Shipping cash may help fund climate change issues: draft

DURBAN, South Africa Tue Dec 6, 2011 7:57am EST

A man fishes in front of immobilised ships during the seventh day of seamen strike at the port of Piraeus near Athens October 23, 2011. REUTERS/John Kolesidis

A man fishes in front of immobilised ships during the seventh day of seamen strike at the port of Piraeus near Athens October 23, 2011.

Credit: Reuters/John Kolesidis

DURBAN, South Africa (Reuters) - Cash raised by the shipping industry's efforts to cut carbon emissions might be directed to developing countries to help them tackle climate change, according to a draft document seen by Reuters at United Nations climate talks on Tuesday.

The text proposes that money raised by "specific actions" to reduce emissions from maritime bunker fuels, which may be designed and implemented by the International Maritime Organization (IMO), could be directed to developing countries and used to aid climate adaptation through a Green Climate Fund.

Negotiators will discuss the proposal, which was put forward by developing countries, on Tuesday.

Several delegates at a U.N. climate summit in Durban doubted there would be agreement on it, expecting any final deal at the end of the week would be worded vaguely.

Clarity on sources of climate funding could help revive the flagging U.N. talks, which end this weekend, where nearly 200 countries are trying to make progress towards clinching a new global climate treaty.

"I don't expect any clear outcome but if something stays in the text, it would be a big step in a small way," said Bas Eickhout, European Member of Parliament.

"Everything boils down to where is the money? I think that the entire financial decision is going to be a big deal in Rio," he added, referring to a U.N. conference on sustainable development in June next year.

The United Nations hopes delegates attending the talks will agree on the design of the Green Climate Fund, which aims to channel up to $100 billion a year by 2020 to countries most at risk from the effects of climate change, such as rising sea levels and temperatures and crop failure.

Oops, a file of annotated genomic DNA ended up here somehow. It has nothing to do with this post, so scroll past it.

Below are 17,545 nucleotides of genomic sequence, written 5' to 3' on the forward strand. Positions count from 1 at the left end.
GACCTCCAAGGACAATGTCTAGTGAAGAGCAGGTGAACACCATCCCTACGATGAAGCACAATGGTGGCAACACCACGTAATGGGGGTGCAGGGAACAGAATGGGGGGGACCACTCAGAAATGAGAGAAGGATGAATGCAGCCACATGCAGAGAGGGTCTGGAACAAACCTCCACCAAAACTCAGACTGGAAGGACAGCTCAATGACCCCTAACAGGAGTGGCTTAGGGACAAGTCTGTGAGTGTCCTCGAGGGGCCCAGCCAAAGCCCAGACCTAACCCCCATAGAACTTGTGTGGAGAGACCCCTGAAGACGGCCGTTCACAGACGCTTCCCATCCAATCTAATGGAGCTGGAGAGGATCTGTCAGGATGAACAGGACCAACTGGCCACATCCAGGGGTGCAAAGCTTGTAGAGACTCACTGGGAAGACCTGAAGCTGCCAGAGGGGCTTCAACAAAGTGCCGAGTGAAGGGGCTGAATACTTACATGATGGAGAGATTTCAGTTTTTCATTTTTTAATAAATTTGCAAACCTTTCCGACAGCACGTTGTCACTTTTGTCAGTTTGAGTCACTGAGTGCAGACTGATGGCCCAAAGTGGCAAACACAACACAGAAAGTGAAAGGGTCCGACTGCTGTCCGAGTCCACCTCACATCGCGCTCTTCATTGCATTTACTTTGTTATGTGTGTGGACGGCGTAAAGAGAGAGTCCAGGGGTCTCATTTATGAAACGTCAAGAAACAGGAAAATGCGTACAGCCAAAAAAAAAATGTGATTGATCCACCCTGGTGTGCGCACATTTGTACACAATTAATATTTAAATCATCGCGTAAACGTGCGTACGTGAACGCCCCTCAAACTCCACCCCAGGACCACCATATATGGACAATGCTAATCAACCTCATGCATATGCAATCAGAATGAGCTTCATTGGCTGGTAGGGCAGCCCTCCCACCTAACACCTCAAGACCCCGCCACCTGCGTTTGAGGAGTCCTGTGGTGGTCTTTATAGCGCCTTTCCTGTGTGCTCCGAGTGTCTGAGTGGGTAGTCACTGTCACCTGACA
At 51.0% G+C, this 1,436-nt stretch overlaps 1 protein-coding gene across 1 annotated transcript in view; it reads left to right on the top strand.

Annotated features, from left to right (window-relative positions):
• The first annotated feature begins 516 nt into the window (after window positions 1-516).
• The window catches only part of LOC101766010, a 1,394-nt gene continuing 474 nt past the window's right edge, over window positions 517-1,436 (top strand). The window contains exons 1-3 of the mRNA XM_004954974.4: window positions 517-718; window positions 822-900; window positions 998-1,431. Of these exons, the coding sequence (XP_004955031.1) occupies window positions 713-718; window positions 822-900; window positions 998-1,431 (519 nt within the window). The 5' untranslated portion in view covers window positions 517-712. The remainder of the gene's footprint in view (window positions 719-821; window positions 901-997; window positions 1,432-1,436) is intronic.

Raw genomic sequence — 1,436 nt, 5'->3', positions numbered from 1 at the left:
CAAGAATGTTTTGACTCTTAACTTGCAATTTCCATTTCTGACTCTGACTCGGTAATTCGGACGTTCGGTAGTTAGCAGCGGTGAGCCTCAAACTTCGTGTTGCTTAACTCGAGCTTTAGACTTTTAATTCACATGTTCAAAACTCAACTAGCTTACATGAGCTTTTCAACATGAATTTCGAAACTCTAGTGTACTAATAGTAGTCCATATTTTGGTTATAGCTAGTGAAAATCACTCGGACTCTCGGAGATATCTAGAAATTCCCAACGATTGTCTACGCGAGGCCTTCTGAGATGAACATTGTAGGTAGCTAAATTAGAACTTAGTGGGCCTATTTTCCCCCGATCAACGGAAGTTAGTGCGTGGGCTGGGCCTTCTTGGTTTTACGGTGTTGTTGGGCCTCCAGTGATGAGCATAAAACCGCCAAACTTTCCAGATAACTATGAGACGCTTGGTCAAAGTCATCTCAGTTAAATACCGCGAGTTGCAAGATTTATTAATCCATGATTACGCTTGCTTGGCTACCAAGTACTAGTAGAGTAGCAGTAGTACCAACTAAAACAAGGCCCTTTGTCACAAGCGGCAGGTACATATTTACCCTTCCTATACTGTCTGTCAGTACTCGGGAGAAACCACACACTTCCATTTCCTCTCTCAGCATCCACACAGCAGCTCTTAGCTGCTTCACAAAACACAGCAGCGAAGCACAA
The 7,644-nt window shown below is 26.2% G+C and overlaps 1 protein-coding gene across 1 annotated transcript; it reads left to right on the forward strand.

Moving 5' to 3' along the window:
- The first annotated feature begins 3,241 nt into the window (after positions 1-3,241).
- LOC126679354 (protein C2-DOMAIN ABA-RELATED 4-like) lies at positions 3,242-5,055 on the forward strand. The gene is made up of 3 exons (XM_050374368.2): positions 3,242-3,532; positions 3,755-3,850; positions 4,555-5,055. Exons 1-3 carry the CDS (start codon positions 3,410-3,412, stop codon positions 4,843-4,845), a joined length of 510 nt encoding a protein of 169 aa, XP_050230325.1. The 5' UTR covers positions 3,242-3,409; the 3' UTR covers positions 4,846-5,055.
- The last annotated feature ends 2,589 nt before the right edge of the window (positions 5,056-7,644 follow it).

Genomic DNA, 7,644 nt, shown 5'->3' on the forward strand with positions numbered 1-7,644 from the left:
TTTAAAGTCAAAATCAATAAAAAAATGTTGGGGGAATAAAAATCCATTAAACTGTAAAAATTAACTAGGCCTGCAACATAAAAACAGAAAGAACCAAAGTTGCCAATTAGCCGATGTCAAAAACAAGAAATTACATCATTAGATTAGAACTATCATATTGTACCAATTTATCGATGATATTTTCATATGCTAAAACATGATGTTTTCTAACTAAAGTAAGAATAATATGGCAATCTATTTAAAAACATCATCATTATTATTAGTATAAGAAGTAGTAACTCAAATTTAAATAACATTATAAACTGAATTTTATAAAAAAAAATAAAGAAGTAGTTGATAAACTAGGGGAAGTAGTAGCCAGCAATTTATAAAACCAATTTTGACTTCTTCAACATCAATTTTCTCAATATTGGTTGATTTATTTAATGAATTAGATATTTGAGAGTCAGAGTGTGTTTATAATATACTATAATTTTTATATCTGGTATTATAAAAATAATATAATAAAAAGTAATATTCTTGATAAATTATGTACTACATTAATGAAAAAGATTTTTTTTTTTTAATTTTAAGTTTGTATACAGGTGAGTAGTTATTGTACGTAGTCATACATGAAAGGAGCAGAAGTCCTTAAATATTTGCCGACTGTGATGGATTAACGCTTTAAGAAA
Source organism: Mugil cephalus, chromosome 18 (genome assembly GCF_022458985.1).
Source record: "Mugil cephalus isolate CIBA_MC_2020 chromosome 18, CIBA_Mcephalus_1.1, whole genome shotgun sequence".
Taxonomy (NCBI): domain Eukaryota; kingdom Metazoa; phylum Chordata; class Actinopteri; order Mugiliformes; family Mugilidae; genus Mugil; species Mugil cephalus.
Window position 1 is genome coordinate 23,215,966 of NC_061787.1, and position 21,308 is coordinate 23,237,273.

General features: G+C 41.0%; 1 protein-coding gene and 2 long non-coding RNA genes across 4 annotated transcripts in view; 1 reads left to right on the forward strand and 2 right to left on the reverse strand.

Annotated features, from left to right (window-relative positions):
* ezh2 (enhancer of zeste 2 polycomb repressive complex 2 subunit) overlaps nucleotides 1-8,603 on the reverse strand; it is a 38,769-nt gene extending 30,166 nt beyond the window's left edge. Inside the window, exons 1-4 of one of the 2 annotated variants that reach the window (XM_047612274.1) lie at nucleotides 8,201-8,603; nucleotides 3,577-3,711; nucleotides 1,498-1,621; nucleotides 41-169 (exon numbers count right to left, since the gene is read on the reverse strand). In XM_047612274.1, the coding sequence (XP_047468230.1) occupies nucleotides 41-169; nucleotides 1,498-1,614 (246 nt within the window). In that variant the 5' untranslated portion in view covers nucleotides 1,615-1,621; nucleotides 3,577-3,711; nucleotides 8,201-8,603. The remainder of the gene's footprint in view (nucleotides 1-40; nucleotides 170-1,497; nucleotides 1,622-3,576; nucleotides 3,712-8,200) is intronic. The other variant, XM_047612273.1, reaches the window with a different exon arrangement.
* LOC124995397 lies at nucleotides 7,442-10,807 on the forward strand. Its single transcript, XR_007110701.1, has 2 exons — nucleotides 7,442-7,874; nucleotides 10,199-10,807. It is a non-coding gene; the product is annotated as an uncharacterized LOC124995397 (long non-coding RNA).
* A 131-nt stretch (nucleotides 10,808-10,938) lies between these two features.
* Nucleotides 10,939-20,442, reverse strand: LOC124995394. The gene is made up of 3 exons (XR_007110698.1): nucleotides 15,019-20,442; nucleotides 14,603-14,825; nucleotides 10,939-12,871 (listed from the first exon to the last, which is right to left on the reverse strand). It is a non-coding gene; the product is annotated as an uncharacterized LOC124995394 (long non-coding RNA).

"It's going to come under huge fire, especially from the U.S., who have made it absolutely clear they do not want to see any concrete source of finance in this text," Tim Gore, policy advisor at Oxfam, told Reuters.

VAGUE

This is the first time a concrete source of funding has been raised in a U.N. text, but Tuesday's draft did not define whether revenues would be raised by a levy.

Last month, campaign groups Oxfam and WWF urged a carbon price of $25 per ton should be applied to shipping fuel (known as bunker fuel) to help cut emissions and generate $25 billion a year by 2020.

They suggested the revenues raised should be used to compensate developing countries for slightly higher import costs resulting from a carbon price, and to provide more than $10 billion per year for the Green Climate Fund.

The detail of what kind of mechanism could be implemented to raise revenue was vague. The auctioning of emissions permits, jet and shipping fuel taxes and diverting fossil fuel subsidies have all been discussed in the past as possible ways to raise money in addition to public funds, which have been constrained as governments try to deal with sovereign debt in Europe and slow global economic growth.

Revenues from aviation and shipping could generate around $40 billion, according to the IMF and the World Bank.

"If it's a levy, it could be collected directly from ships, or it could be collected from bunker fuel suppliers," said Gore.

International shipping accounts for around 3.3 percent of the world's man-made carbon dioxide emissions and could grow by 150 to 250 percent by 2050 if regulation is not in place.

The IMO declined to comment on the proposal. The body has made little progress in implementing market-based mechanisms to control shipping emissions, but has agreed on energy efficiency design standards for new ships to cut emissions.

(Additional reporting by Andrew Allan, Barbara Lewis and Agnieszka Flak; Editing by William Hardy and Jason Neely)

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